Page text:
- Genetic tests now accurately predict which breast cancer cases are most likely to benefit from oestrogen-lowering drugs and which don’t
- This means many women can get breast-conserving surgery rather than full mastectomy, depending on their genetic markers
- Indian genetic markers have shown that 30 per cent of breast or ovarian cancer cases are hereditary. That’s thrice the prevalence in the West.
- In Indians, most breast cancers are caused by faults in BRCA1 gene, while in the West, it is equally caused by markers both in BRCA1 and BRCA2 (These genes are present in every body)
- This has resulted in more targeted treatment
- Early results have also shown that certain ethnicities, rather than inheritance alone, like that of Konkani, Gujarati and Maharashtrian women, are more prone
- It’s now possible to tell which women need not undergo radiotherapy after mastectomy
Myeloid Leukaemia: The Gleevec Example
- In 2001, the discovery of imatinib mesylate (Gleevec) was a breakthrough for myeloid leukaemia
- It silences a protein called BCR-ABL that causes this type of leukaemia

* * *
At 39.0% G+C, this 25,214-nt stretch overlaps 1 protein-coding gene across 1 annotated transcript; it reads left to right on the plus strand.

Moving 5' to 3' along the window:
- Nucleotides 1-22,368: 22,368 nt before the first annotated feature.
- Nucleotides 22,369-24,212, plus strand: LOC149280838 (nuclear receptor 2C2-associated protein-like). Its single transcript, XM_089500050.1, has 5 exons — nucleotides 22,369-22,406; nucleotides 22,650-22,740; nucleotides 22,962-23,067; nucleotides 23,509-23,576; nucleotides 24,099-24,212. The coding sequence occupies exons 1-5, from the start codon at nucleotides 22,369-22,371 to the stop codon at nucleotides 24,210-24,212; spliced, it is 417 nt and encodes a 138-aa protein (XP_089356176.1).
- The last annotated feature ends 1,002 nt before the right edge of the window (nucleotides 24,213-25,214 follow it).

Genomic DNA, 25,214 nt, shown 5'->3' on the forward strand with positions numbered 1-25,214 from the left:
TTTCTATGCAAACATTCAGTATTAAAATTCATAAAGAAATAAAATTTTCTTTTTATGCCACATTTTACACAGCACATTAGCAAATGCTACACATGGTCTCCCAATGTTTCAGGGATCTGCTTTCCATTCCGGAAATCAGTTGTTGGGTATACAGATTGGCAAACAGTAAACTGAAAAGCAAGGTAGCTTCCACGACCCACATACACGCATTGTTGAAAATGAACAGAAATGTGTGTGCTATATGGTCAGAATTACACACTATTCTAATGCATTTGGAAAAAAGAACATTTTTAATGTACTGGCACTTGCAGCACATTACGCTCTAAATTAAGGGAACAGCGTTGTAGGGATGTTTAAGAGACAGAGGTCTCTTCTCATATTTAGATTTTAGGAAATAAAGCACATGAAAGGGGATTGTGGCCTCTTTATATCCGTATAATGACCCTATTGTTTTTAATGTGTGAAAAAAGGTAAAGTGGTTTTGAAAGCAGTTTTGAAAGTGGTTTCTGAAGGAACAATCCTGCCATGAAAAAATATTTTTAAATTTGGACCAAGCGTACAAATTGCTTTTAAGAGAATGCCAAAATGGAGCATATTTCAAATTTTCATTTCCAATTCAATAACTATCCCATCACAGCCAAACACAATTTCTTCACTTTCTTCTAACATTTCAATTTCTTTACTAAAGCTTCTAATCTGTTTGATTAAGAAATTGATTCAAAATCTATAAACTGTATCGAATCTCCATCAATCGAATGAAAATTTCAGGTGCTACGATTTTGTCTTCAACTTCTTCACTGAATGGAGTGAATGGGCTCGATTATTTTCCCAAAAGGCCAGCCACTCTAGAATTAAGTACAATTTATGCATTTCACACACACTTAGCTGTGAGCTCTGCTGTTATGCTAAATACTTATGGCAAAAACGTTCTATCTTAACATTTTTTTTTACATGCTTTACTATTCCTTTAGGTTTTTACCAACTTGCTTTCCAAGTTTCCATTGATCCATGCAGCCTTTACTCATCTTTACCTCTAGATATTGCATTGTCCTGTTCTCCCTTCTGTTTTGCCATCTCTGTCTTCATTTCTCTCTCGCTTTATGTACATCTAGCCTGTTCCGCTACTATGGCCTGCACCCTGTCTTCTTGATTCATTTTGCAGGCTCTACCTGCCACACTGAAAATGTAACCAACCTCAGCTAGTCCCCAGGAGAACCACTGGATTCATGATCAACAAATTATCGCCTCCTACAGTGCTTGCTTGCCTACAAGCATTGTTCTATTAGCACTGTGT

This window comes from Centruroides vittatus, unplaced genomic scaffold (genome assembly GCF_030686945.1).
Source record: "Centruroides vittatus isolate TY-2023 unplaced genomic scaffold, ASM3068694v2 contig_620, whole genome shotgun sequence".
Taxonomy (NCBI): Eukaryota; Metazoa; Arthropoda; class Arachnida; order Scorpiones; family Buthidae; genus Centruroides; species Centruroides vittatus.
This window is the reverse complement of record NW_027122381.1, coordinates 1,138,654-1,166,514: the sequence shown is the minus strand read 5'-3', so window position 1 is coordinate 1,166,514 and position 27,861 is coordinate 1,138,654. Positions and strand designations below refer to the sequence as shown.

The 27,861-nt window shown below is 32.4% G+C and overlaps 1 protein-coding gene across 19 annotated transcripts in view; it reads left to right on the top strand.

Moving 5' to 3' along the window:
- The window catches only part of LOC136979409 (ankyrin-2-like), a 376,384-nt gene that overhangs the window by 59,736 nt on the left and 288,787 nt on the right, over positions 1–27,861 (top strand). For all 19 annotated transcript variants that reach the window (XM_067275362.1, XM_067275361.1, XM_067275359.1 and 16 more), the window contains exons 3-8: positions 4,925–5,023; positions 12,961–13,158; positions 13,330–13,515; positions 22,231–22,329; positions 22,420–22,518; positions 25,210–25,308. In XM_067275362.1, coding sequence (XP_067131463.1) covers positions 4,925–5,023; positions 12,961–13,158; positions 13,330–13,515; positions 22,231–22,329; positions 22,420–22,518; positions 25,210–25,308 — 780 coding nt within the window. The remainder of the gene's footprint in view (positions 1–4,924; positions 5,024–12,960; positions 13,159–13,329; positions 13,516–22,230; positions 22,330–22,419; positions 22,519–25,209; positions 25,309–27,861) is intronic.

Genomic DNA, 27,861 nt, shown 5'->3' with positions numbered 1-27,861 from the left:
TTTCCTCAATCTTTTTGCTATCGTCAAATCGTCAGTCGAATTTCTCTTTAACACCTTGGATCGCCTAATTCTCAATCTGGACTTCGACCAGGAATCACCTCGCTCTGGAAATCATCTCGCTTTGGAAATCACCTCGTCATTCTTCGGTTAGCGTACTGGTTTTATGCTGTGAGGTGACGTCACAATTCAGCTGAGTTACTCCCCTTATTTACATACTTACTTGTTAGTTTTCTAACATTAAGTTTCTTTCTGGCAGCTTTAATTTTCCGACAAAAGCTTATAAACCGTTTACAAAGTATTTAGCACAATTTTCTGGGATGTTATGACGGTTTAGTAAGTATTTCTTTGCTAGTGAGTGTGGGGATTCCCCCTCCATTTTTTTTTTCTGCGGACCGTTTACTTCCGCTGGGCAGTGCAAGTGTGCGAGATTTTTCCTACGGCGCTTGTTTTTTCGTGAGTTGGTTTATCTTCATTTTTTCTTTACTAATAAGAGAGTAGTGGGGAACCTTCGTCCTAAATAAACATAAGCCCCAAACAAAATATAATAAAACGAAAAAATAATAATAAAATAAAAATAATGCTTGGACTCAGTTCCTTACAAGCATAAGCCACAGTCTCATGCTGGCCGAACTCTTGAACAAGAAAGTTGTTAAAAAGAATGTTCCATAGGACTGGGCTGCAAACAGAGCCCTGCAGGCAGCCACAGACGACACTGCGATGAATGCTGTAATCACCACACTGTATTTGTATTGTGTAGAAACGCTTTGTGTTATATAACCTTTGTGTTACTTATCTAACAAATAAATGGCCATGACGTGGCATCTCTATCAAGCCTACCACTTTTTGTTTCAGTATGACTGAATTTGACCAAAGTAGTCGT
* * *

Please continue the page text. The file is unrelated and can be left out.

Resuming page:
- BCR-ABL results from an abnormal gene due to merger of chromosomes 9 and 22
- Before this drug was discovered, only one in three patients survived beyond five years post diagnosis. Gleevec improved survival rates to 90 per cent.
- Genetic tests to locate BCR-ABL can be done in India now
- Crizotinib (Pfizer discovery, sold as Xalkori) effectively tames lung cancer caused by a rogue copy of ALK gene
- Tests in India can now identify ALK
- Roche’s vemurafenib (sold as Zelboraf) pinpointedly attacks a rogue protein released by a mutated form of BRAF gene, which instructs skin cells to replicate endlessly
- BRAF test is available in India
- Since the sample is blood, it’s called liquid biopsy.
- Helps targeted therapy in breast, colorectal and bladder cancer
Why Hereditary Testing
- Current generalised screening approaches may not completely capture the risk for hereditary cancers